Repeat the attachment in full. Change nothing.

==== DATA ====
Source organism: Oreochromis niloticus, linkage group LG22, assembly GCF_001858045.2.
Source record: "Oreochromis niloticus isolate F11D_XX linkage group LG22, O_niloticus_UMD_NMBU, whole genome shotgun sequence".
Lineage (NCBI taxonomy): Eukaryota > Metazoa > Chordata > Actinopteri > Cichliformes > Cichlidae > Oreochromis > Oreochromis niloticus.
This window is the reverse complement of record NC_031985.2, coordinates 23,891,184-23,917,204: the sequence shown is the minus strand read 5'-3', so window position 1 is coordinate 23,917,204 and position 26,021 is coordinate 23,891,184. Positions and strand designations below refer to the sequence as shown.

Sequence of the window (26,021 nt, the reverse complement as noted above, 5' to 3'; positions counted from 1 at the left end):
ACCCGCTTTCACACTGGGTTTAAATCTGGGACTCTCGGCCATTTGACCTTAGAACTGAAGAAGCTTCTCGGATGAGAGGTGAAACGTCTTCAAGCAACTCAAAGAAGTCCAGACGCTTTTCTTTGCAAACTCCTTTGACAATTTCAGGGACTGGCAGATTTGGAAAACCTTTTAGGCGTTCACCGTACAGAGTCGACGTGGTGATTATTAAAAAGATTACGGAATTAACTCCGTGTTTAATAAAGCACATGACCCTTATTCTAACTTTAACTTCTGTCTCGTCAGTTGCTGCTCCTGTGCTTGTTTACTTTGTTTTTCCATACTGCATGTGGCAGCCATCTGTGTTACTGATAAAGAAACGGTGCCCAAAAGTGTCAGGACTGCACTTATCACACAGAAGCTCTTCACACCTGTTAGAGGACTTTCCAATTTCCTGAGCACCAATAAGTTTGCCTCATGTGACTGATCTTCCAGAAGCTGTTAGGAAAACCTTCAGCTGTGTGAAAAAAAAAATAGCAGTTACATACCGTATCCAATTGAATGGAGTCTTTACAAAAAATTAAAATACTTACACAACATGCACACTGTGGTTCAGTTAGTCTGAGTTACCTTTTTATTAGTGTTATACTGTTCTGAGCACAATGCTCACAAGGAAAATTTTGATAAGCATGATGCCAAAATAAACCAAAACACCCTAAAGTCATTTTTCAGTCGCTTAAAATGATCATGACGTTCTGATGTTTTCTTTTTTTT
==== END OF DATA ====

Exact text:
Source organism: Oreochromis niloticus, linkage group LG22, assembly GCF_001858045.2.
Source record: "Oreochromis niloticus isolate F11D_XX linkage group LG22, O_niloticus_UMD_NMBU, whole genome shotgun sequence".
Lineage (NCBI taxonomy): Eukaryota > Metazoa > Chordata > Actinopteri > Cichliformes > Cichlidae > Oreochromis > Oreochromis niloticus.
This window is the reverse complement of record NC_031985.2, coordinates 23,891,184-23,917,204: the sequence shown is the minus strand read 5'-3', so window position 1 is coordinate 23,917,204 and position 26,021 is coordinate 23,891,184. Positions and strand designations below refer to the sequence as shown.

Sequence of the window (26,021 nt, the reverse complement as noted above, 5' to 3'; positions counted from 1 at the left end):
ACCCGCTTTCACACTGGGTTTAAATCTGGGACTCTCGGCCATTTGACCTTAGAACTGAAGAAGCTTCTCGGATGAGAGGTGAAACGTCTTCAAGCAACTCAAAGAAGTCCAGACGCTTTTCTTTGCAAACTCCTTTGACAATTTCAGGGACTGGCAGATTTGGAAAACCTTTTAGGCGTTCACCGTACAGAGTCGACGTGGTGATTATTAAAAAGATTACGGAATTAACTCCGTGTTTAATAAAGCACATGACCCTTATTCTAACTTTAACTTCTGTCTCGTCAGTTGCTGCTCCTGTGCTTGTTTACTTTGTTTTTCCATACTGCATGTGGCAGCCATCTGTGTTACTGATAAAGAAACGGTGCCCAAAAGTGTCAGGACTGCACTTATCACACAGAAGCTCTTCACACCTGTTAGAGGACTTTCCAATTTCCTGAGCACCAATAAGTTTGCCTCATGTGACTGATCTTCCAGAAGCTGTTAGGAAAACCTTCAGCTGTGTGAAAAAAAAAATAGCAGTTACATACCGTATCCAATTGAATGGAGTCTTTACAAAAAATTAAAATACTTACACAACATGCACACTGTGGTTCAGTTAGTCTGAGTTACCTTTTTATTAGTGTTATACTGTTCTGAGCACAATGCTCACAAGGAAAATTTTGATAAGCATGATGCCAAAATAAACCAAAACACCCTAAAGTCATTTTTCAGTCGCTTAAAATGATCATGACGTTCTGATGTTTTCTTTTTTTT